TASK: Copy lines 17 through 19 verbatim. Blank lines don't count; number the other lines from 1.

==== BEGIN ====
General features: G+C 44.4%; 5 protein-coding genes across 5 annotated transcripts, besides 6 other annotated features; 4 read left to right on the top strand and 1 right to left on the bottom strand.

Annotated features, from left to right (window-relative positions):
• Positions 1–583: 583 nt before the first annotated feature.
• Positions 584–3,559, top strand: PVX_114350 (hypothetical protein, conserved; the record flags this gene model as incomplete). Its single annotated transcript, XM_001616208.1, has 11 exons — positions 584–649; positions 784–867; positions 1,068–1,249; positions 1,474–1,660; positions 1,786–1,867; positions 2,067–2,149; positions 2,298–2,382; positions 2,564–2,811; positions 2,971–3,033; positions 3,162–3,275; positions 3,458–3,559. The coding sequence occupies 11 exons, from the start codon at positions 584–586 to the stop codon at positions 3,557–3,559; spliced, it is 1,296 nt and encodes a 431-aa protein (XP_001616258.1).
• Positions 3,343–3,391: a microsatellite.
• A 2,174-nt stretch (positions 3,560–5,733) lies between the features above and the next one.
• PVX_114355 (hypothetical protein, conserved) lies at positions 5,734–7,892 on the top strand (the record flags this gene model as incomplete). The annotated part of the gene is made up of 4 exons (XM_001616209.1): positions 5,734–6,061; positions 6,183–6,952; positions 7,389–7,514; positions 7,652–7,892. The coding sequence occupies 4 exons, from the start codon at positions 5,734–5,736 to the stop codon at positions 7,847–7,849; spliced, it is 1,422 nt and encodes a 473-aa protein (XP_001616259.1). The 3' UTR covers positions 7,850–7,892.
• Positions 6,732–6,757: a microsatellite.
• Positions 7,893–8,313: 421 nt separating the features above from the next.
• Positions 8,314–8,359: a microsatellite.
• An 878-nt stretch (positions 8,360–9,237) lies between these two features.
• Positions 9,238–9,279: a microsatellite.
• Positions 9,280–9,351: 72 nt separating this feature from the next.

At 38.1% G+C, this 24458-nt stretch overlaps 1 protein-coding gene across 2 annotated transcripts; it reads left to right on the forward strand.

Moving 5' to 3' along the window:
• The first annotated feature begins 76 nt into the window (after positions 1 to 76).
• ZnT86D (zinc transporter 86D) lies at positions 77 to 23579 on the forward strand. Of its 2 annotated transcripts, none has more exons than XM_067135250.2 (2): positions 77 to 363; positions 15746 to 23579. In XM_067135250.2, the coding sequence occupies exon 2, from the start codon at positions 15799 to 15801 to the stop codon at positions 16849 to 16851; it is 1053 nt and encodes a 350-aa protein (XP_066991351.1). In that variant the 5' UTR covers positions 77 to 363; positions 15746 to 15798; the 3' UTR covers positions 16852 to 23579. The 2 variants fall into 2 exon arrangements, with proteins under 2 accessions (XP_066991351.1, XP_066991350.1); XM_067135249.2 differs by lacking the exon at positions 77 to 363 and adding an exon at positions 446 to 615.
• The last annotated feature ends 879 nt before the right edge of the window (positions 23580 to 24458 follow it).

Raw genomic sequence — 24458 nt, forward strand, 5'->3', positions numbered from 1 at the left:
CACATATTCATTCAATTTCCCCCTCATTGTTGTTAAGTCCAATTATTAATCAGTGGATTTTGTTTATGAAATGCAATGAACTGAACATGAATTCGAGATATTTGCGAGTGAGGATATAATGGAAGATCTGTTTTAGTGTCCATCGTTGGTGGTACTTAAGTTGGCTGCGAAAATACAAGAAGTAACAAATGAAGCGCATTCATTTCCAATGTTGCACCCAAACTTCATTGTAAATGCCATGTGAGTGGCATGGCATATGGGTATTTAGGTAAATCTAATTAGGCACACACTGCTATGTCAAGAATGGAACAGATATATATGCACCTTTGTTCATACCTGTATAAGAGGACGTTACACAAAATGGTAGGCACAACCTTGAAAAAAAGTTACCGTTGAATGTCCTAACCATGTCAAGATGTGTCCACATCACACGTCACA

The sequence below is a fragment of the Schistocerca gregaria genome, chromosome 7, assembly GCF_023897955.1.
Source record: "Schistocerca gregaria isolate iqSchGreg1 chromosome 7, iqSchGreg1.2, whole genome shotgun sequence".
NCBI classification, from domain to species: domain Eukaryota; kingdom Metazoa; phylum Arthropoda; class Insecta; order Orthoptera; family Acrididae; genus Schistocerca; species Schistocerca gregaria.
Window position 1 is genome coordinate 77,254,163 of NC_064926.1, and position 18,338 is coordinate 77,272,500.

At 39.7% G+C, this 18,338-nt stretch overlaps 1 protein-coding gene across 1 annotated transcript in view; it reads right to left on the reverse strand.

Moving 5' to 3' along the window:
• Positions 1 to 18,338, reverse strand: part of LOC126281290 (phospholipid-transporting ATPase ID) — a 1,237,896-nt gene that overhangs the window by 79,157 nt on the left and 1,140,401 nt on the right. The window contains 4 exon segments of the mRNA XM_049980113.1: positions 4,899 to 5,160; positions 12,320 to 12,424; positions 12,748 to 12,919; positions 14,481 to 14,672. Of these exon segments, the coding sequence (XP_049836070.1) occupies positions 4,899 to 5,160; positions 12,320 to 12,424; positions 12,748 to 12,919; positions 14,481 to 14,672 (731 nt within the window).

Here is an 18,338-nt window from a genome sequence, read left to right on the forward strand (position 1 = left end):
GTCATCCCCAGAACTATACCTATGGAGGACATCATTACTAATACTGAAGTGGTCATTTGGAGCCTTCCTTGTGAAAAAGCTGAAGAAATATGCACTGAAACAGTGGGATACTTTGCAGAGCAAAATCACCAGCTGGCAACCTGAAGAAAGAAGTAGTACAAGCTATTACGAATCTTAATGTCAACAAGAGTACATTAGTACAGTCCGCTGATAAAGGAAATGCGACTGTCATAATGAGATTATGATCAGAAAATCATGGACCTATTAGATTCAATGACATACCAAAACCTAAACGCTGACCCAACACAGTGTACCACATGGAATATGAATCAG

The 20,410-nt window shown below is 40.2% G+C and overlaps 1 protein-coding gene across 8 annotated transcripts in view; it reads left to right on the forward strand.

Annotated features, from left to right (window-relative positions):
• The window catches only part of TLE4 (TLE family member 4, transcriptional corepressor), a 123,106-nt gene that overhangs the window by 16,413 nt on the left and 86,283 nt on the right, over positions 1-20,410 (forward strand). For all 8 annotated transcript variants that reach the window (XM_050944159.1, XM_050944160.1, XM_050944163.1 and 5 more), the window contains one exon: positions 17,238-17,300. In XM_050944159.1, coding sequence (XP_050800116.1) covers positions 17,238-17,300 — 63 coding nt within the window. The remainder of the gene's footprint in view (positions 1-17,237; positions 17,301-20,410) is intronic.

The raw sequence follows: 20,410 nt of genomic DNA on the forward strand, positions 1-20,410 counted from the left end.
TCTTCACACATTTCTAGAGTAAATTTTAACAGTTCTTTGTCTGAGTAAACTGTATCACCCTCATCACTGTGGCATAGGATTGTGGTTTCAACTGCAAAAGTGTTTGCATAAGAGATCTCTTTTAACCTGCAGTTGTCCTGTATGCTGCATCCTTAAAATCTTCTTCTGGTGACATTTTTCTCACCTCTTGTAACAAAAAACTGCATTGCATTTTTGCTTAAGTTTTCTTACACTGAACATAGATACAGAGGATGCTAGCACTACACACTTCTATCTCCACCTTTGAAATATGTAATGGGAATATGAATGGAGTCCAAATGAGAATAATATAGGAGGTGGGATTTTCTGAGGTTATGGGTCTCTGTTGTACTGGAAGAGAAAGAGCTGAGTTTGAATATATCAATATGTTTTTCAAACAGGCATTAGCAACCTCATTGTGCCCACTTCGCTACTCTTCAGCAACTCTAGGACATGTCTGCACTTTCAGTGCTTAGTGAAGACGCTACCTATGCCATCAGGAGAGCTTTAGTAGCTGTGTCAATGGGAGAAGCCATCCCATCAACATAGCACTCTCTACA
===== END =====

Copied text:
• ZnT86D (zinc transporter 86D) lies at positions 77 to 23579 on the forward strand. Of its 2 annotated transcripts, none has more exons than XM_067135250.2 (2): positions 77 to 363; positions 15746 to 23579. In XM_067135250.2, the coding sequence occupies exon 2, from the start codon at positions 15799 to 15801 to the stop codon at positions 16849 to 16851; it is 1053 nt and encodes a 350-aa protein (XP_066991351.1). In that variant the 5' UTR covers positions 77 to 363; positions 15746 to 15798; the 3' UTR covers positions 16852 to 23579. The 2 variants fall into 2 exon arrangements, with proteins under 2 accessions (XP_066991351.1, XP_066991350.1); XM_067135249.2 differs by lacking the exon at positions 77 to 363 and adding an exon at positions 446 to 615.
• The last annotated feature ends 879 nt before the right edge of the window (positions 23580 to 24458 follow it).

Raw genomic sequence — 24458 nt, forward strand, 5'->3', positions numbered from 1 at the left: